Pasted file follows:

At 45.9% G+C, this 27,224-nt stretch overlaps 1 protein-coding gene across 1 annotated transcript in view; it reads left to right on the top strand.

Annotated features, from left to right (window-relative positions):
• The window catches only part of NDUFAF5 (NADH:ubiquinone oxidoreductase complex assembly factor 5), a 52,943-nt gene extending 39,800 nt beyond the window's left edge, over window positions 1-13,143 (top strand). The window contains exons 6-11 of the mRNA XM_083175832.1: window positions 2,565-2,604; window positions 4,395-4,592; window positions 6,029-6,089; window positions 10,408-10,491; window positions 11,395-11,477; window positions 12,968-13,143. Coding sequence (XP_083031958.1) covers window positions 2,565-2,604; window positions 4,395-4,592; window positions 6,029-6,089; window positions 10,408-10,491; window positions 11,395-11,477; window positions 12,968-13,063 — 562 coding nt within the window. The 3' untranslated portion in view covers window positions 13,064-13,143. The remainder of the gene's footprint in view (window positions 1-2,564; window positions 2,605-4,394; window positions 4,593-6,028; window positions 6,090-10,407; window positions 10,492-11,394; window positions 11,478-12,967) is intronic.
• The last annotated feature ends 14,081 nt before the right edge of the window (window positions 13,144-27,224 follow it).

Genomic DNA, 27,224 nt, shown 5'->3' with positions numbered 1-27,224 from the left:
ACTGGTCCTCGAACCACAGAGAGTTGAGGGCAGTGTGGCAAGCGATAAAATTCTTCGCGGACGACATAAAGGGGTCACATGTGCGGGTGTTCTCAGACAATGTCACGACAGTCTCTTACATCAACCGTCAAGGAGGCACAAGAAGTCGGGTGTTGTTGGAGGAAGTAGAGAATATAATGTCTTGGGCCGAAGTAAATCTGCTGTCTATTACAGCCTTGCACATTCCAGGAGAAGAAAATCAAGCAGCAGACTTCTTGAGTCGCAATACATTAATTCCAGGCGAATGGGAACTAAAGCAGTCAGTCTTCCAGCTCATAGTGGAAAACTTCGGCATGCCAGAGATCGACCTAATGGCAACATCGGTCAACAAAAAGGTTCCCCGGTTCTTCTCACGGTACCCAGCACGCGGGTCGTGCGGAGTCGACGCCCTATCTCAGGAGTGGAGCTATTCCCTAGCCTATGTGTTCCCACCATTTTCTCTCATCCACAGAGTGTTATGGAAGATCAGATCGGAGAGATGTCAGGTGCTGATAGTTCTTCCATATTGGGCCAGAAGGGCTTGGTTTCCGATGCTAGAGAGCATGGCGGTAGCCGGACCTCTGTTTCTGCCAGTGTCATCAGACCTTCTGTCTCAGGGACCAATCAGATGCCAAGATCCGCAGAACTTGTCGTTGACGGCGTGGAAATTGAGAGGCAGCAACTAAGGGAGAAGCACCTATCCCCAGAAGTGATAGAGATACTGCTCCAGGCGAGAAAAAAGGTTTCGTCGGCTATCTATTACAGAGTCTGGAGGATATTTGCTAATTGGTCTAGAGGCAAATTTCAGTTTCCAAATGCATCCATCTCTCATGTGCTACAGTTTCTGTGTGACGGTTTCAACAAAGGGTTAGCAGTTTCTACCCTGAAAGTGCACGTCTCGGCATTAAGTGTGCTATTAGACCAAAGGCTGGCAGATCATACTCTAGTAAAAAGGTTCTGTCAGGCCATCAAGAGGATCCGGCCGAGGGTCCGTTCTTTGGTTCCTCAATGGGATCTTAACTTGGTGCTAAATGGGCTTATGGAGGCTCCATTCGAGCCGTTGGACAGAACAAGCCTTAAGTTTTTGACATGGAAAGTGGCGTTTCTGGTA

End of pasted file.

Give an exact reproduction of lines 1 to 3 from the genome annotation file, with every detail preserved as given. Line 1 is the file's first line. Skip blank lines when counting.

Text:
At 45.9% G+C, this 27,224-nt stretch overlaps 1 protein-coding gene across 1 annotated transcript in view; it reads left to right on the top strand.

Annotated features, from left to right (window-relative positions):
• The window catches only part of NDUFAF5 (NADH:ubiquinone oxidoreductase complex assembly factor 5), a 52,943-nt gene extending 39,800 nt beyond the window's left edge, over window positions 1-13,143 (top strand). The window contains exons 6-11 of the mRNA XM_083175832.1: window positions 2,565-2,604; window positions 4,395-4,592; window positions 6,029-6,089; window positions 10,408-10,491; window positions 11,395-11,477; window positions 12,968-13,143. Coding sequence (XP_083031958.1) covers window positions 2,565-2,604; window positions 4,395-4,592; window positions 6,029-6,089; window positions 10,408-10,491; window positions 11,395-11,477; window positions 12,968-13,063 — 562 coding nt within the window. The 3' untranslated portion in view covers window positions 13,064-13,143. The remainder of the gene's footprint in view (window positions 1-2,564; window positions 2,605-4,394; window positions 4,593-6,028; window positions 6,090-10,407; window positions 10,492-11,394; window positions 11,478-12,967) is intronic.